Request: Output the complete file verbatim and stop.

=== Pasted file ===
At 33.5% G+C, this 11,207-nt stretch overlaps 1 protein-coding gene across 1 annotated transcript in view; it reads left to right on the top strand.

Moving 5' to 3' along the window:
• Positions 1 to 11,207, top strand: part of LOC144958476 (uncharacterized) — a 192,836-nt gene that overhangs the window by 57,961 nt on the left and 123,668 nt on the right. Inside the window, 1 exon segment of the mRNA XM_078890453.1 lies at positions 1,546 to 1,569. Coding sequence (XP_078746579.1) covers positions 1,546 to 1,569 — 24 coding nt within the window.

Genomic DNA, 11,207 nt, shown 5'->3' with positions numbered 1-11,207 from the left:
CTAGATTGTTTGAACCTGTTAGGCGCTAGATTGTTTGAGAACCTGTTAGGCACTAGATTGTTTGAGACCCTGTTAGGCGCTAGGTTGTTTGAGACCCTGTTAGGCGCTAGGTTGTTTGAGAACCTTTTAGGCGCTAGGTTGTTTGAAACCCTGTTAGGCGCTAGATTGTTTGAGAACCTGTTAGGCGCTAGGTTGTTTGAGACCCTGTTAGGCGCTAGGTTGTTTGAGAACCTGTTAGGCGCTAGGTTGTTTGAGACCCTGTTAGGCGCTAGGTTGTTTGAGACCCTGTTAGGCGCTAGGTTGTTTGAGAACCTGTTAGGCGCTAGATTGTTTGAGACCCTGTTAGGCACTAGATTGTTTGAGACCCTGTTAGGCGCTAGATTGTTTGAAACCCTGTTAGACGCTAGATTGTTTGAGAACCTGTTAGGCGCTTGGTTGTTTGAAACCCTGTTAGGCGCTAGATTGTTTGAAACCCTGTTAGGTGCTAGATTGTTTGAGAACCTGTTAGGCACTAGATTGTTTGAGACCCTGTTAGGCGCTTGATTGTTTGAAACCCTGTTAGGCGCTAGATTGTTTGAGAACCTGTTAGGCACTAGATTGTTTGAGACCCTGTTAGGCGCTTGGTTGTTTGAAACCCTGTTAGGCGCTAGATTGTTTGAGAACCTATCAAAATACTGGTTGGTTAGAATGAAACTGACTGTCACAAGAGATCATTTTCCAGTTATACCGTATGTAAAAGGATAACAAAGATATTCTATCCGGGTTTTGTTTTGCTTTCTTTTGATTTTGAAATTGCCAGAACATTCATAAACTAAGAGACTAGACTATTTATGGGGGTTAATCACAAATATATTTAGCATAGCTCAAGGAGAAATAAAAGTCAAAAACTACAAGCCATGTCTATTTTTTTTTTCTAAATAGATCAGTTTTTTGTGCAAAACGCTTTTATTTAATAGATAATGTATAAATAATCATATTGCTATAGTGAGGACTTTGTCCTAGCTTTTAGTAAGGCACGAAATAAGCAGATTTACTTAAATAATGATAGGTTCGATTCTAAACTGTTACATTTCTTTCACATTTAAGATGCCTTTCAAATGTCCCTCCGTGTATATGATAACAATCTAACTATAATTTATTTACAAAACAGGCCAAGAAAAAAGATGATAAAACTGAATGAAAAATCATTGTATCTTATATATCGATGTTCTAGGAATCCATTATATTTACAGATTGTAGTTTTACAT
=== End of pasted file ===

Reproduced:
At 33.5% G+C, this 11,207-nt stretch overlaps 1 protein-coding gene across 1 annotated transcript in view; it reads left to right on the top strand.

Moving 5' to 3' along the window:
• Positions 1 to 11,207, top strand: part of LOC144958476 (uncharacterized) — a 192,836-nt gene that overhangs the window by 57,961 nt on the left and 123,668 nt on the right. Inside the window, 1 exon segment of the mRNA XM_078890453.1 lies at positions 1,546 to 1,569. Coding sequence (XP_078746579.1) covers positions 1,546 to 1,569 — 24 coding nt within the window.

Genomic DNA, 11,207 nt, shown 5'->3' with positions numbered 1-11,207 from the left:
CTAGATTGTTTGAACCTGTTAGGCGCTAGATTGTTTGAGAACCTGTTAGGCACTAGATTGTTTGAGACCCTGTTAGGCGCTAGGTTGTTTGAGACCCTGTTAGGCGCTAGGTTGTTTGAGAACCTTTTAGGCGCTAGGTTGTTTGAAACCCTGTTAGGCGCTAGATTGTTTGAGAACCTGTTAGGCGCTAGGTTGTTTGAGACCCTGTTAGGCGCTAGGTTGTTTGAGAACCTGTTAGGCGCTAGGTTGTTTGAGACCCTGTTAGGCGCTAGGTTGTTTGAGACCCTGTTAGGCGCTAGGTTGTTTGAGAACCTGTTAGGCGCTAGATTGTTTGAGACCCTGTTAGGCACTAGATTGTTTGAGACCCTGTTAGGCGCTAGATTGTTTGAAACCCTGTTAGACGCTAGATTGTTTGAGAACCTGTTAGGCGCTTGGTTGTTTGAAACCCTGTTAGGCGCTAGATTGTTTGAAACCCTGTTAGGTGCTAGATTGTTTGAGAACCTGTTAGGCACTAGATTGTTTGAGACCCTGTTAGGCGCTTGATTGTTTGAAACCCTGTTAGGCGCTAGATTGTTTGAGAACCTGTTAGGCACTAGATTGTTTGAGACCCTGTTAGGCGCTTGGTTGTTTGAAACCCTGTTAGGCGCTAGATTGTTTGAGAACCTATCAAAATACTGGTTGGTTAGAATGAAACTGACTGTCACAAGAGATCATTTTCCAGTTATACCGTATGTAAAAGGATAACAAAGATATTCTATCCGGGTTTTGTTTTGCTTTCTTTTGATTTTGAAATTGCCAGAACATTCATAAACTAAGAGACTAGACTATTTATGGGGGTTAATCACAAATATATTTAGCATAGCTCAAGGAGAAATAAAAGTCAAAAACTACAAGCCATGTCTATTTTTTTTTTCTAAATAGATCAGTTTTTTGTGCAAAACGCTTTTATTTAATAGATAATGTATAAATAATCATATTGCTATAGTGAGGACTTTGTCCTAGCTTTTAGTAAGGCACGAAATAAGCAGATTTACTTAAATAATGATAGGTTCGATTCTAAACTGTTACATTTCTTTCACATTTAAGATGCCTTTCAAATGTCCCTCCGTGTATATGATAACAATCTAACTATAATTTATTTACAAAACAGGCCAAGAAAAAAGATGATAAAACTGAATGAAAAATCATTGTATCTTATATATCGATGTTCTAGGAATCCATTATATTTACAGATTGTAGTTTTACAT